Originally published on Wed September 18, 2013 2:34 pm
"I don't know why he did what he did and I'll never be able to ask him why," Cathleen Alexis, mother of the man who authorities say killed 12 people Monday at the Washington Navy Yard, said in a statement she read to the media at midday Wednesday.
CNN has audio of her comments, in which she also says that "Aaron is now in a place where he can no longer do harm to anyone, and for that I am glad."
Originally published on Wed September 18, 2013 12:33 pm
If you're a dutiful fan of Stephen King's work — myself, I'm an off again, on again follower — you will have read The Shining, King's hit 1977 novel about a haunted resort in the Colorado Rockies. Depending on how recently you immersed yourself in that story, you'll have a sharp or vague recollection of a young child with the power of "shining," or mind-reading mixed with telekinesis.
Originally published on Wed September 18, 2013 8:42 am
With the coffee giant caught in the middle of what he says is an "increasingly uncivil and, in some cases, even threatening" debate, Starbucks CEO Howard Schultz has posted a letter to "fellow Americans" asking that they not bring guns into Starbucks' shops.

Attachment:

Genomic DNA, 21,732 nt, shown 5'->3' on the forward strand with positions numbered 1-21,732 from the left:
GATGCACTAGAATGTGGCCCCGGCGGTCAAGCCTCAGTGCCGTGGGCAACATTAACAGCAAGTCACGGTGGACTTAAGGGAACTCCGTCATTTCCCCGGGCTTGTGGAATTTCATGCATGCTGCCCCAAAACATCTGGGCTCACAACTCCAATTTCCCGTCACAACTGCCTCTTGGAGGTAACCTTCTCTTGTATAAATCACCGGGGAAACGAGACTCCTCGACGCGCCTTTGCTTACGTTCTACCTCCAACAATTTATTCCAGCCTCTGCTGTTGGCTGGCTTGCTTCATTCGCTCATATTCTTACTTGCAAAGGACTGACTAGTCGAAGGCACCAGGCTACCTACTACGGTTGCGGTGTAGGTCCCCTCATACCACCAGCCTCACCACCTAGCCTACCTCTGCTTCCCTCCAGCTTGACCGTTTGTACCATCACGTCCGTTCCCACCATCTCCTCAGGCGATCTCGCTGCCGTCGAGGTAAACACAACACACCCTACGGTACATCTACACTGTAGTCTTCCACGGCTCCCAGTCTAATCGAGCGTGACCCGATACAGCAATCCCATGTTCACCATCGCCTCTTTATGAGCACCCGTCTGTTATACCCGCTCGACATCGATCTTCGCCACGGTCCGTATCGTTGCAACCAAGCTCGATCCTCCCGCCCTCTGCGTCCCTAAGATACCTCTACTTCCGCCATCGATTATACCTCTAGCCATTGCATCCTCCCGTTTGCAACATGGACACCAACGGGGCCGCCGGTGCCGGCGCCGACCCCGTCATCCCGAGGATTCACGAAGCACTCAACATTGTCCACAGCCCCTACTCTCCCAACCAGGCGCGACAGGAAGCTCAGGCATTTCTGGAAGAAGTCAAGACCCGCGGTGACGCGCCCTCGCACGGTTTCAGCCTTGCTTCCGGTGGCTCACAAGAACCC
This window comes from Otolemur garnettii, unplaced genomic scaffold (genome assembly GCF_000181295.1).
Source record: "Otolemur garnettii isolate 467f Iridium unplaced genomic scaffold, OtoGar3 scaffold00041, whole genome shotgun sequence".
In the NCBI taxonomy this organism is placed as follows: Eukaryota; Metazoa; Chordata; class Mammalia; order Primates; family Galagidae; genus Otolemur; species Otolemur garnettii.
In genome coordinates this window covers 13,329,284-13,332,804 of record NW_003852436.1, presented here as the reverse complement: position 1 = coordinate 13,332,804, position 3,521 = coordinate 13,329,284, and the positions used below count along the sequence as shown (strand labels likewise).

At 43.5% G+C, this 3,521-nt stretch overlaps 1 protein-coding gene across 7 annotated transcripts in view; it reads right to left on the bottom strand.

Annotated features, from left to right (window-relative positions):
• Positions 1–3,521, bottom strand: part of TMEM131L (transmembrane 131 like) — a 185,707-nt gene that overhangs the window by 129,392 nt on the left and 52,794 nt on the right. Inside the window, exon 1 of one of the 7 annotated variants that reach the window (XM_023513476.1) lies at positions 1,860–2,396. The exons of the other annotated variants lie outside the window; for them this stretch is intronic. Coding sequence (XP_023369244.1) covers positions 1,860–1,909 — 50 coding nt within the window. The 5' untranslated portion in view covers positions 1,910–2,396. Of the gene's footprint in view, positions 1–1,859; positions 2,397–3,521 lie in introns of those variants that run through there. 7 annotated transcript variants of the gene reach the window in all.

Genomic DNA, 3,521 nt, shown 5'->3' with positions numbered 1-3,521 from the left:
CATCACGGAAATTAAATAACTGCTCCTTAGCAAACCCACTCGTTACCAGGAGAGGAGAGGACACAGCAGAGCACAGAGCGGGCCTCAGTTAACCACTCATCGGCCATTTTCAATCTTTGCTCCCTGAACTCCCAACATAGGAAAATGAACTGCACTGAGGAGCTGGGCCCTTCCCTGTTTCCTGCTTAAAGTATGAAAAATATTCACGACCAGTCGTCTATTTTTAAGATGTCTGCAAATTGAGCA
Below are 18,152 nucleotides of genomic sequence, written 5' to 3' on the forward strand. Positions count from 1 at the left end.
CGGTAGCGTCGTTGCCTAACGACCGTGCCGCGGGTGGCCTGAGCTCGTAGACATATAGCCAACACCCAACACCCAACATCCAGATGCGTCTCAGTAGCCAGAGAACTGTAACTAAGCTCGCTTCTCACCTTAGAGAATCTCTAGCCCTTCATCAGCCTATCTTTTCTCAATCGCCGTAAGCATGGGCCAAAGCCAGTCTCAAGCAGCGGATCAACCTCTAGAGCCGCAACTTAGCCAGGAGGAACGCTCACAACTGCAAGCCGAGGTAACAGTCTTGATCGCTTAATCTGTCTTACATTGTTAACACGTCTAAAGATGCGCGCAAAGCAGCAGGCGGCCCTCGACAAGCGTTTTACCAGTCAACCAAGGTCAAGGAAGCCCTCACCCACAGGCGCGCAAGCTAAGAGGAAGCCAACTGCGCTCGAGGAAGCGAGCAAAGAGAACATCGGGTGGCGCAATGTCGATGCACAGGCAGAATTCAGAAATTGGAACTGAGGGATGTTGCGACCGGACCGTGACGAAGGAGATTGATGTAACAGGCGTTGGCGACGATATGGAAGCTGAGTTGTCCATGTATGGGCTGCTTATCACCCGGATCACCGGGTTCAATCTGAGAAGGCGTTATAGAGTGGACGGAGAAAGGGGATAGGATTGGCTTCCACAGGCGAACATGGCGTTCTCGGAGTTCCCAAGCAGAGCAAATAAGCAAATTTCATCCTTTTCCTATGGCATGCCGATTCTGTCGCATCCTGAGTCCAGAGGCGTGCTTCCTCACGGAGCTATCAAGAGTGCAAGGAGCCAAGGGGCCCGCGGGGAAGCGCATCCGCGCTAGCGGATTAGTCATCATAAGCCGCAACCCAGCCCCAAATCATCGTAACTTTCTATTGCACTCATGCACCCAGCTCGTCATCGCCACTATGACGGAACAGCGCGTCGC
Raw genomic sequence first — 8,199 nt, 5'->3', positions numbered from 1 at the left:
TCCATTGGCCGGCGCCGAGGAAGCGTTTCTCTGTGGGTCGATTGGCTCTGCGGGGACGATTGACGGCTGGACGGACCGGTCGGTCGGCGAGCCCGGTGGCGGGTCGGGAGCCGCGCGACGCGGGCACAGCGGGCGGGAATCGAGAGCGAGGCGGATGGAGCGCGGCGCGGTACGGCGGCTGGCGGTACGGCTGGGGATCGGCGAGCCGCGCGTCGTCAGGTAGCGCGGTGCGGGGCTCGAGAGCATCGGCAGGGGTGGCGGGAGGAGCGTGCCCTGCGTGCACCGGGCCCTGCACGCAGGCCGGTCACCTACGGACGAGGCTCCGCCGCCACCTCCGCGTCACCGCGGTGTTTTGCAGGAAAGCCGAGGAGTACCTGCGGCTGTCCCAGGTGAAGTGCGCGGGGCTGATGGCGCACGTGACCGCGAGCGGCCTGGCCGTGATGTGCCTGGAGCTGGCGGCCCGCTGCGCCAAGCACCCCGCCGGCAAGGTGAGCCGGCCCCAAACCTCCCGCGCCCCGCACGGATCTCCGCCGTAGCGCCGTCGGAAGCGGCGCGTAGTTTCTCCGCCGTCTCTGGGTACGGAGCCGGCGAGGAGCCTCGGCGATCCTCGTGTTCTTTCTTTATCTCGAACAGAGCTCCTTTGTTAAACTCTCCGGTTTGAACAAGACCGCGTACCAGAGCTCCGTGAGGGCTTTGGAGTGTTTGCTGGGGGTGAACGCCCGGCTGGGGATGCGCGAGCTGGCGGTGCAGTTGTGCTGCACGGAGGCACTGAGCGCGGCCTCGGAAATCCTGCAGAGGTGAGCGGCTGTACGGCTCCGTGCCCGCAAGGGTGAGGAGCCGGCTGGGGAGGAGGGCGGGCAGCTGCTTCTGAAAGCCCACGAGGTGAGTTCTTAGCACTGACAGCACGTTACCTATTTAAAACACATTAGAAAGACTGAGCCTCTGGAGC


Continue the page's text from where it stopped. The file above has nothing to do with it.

Fantasy film star Lily Collins seems harmless but beware of looking for more about the starlet on the Internet. According to antivirus software company McAfee, she is the Most Dangerous Celebrity. Plugging Collins' name into a search engine has a 14 percent chance of turning up a computer virus.
As the investigation into Monday's mass shooting at the Washington Navy Yard progresses, authorities are learning more about the mental state of the gunman, 34-year-old Aaron Alexis. A recent police report indicates Alexis was hearing voices coming from walls. Meanwhile, work is resuming at the Navy Yard.
Judy Bonner, the University of Alabama's new president, when the school's championship football team visited the White House on April 19, 2012.
Credit Mike Theiler / UPI /Landov
National Guard Brig. Gen. Henry Graham informs Alabama Gov. George Wallace that the guard was under federal control as the two met at the door of Foster Auditorium at the University of Alabama in Tuscaloosa on June 11, 1963. Wallace, who had vowed to prevent integration of the campus, gave way to federal troops.
Students at the University of Alabama and community leaders are reacting to allegations that white sororities denied access to black women because of their race.
The student newspaper in Tuscaloosa, the Crimson White, ran a story that quotes sorority members who say they wanted to recruit at least two black candidates but the students' names were removed before members could vote on them.